RV Lifestyle eZine

Helping to Make Your RV Life Run Smoothly


January 10, 2016

Issue #336




  • Buying Your First RV
  • Buying an RV Long Distance
  • Finding the Perfect RV – Helpful Resources
  • Geography Trivia

Buying Your First RV
The New Year is only a few days old and already you hear the road calling. If you do not know how to answer that call, here are a few suggestions:
Motorhome or Trailer Decision
Decide if you want to travel (Class A or C motorhome) or stay a season in one location (fifth-wheel/trailer). Forget about the extra space that a fifth-wheel or a trailer provides if you have to back it into a space every few days or weeks.
Statistics show that the highest percentage of change RVers make in the first few years is a switch from one type to the other. If you are a travel bug, don't even think about trailers or fifth-wheels, go motorhome. Without experience driving a big rig, start with something in the motorhome 33 ft. range or smaller.
If you are traveling alone and not thinking about a full-time adventure in the beginning, the Class B+ vans might be the right choice.
The best bang for the full-timer buck, if one of the drivers has experience, is a 10-year old 40 ft. high-quality motorhome. Full body paint is important for the long-term. The layout is paramount if you are planning to travel full-time. Slide-outs are a nice addition along with a washer/dryer.
Another important feature is storage space. Having full basement compartments, automatic levelers, and newer tires are on the top of the list for motorhomes. Ensure that the salon is laid out to suit you, the TV in the right place, not too many sofas, etc. 
Please resist the urge to redecorate until at least six months down the road; you cannot recoup the money spent if you decide to change vehicles.
If you are thinking about buying used, know that a Class C motorhome is built on a much cheaper chassis  (truck) than a Class A, so construction is not as solid either. If you buy new, there are some quality Class Cs now available.
Once the basic decision has been made (motorhome or 5th-wheel), search RVT.com and RVTrader.com. RVUSA.com is another site to explore. Use the NADA.com database to get a price range. Also decide on gas (much cheaper original cost and at the pump) or diesel (more power, longer life) for the engine choice; do your research first about maintenance.
For help justifying the cost, read this article:
www.rversonline.org/ArtFAQ3.html for tips about how much you should pay for your RV.
Choose about three models you like, then get serious about finding one from a private owner. Here are a list of websites to peruse:
Important: Purchasing an RV without an "independent" RV maintenance person giving it a thorough checkout definitely comes back to haunt you.
Visit NRVIA.com. This site searches the USA for certified RV Inspectors.
If a certified inspector is not available near you, mobile RV repair services are everywhere. Most reliable RV repair facilities have someone who can handle the inspection. This service can be free (hoping to get the repair work) or up to $300.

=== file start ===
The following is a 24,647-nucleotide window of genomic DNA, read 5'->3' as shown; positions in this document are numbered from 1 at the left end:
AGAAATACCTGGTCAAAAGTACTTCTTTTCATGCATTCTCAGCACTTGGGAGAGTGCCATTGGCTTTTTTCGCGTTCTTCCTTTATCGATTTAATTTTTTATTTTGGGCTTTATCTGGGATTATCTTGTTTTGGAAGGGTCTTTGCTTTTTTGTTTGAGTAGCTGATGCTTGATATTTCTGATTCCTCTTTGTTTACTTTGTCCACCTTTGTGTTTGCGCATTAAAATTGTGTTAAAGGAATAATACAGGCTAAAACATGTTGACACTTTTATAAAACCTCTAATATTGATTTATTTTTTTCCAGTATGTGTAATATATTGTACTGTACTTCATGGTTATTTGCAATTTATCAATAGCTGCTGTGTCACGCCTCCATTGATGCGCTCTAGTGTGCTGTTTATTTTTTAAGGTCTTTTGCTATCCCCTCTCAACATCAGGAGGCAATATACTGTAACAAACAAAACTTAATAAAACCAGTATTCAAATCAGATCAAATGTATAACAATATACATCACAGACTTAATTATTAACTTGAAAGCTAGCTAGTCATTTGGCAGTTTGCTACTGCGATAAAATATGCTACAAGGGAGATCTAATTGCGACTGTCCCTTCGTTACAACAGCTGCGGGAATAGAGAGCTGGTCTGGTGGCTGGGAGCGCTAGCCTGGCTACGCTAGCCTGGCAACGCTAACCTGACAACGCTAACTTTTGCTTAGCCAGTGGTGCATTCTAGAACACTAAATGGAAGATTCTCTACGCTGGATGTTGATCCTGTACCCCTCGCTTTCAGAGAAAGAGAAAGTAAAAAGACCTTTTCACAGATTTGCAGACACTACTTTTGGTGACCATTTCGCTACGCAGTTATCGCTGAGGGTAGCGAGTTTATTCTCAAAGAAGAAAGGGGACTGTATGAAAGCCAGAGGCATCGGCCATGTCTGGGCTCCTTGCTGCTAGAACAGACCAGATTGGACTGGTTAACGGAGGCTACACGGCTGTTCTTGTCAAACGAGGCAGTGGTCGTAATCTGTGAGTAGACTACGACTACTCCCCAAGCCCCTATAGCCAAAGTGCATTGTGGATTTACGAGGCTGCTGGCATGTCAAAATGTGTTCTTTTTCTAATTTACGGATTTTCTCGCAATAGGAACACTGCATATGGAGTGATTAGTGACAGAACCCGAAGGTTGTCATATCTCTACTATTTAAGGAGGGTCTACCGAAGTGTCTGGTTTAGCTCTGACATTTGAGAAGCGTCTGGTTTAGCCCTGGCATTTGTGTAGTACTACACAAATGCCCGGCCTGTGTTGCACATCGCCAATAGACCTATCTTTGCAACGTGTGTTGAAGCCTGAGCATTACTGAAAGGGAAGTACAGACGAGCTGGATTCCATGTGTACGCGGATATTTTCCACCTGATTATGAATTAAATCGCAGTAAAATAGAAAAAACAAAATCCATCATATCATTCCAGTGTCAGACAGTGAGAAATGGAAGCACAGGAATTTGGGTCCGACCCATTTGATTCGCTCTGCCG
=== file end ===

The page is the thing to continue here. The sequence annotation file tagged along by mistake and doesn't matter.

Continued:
DO NOT SKIP THIS STEP. Have the current owner drive it to the facility (liability reasons) or have the inspector come to your location. If you decide on a motorhome, it is a good idea to have an oil analysis done as well. This can tell you a lot about the current state of the engine. 
If you wind up on a dealer's lot (last choice), have a mobile service stop by for an hour. ALWAYS plan to attend this, never accept the salesperson's word. Be careful with warranties, do your research.
Don't assume anything while at the dealer's lot. Get EVERYTHING in writing. Be prepared to deal with sales personalities, do not let them intimidate you. Succeed in getting the best value by not signing on the dotted line before doing all your research. If you need to, put a small deposit down on the rig until you decide if it is the right one for you. 

"Cheers to a new year and another chance for us to get it right."
               - Oprah Winfrey, American media proprietor, talk show host, actress, producer, and philanthropist

Buying an RV ... Long Distance


You have looked online and found several RVs that you like. The layout looks good for you, the price range is right, it has hydraulic levelers, powerful enough diesel engine, big enough TV, quality built, enough slides, and includes most of what you wanted; it just happens to be in Arizona, California, Utah ...


There is a new organization available to assist you. They certify, and help you search for, RV inspectors. Go to NRVIA.org and use the search field to find an inspector in the area where the perfect RV is located (or within a few hundred miles).


RV Inspection Connection is one of the companies available that is comprised of NRVIA certified inspectors. Find out everything you need to know about what they include in their inspections. Pricing starts at $295 and includes photos. Take  a look at the reports they generate on their website.


Have an inspector go look at the RV you have selected and check it out. They have a checklist that you can view and change if necessary.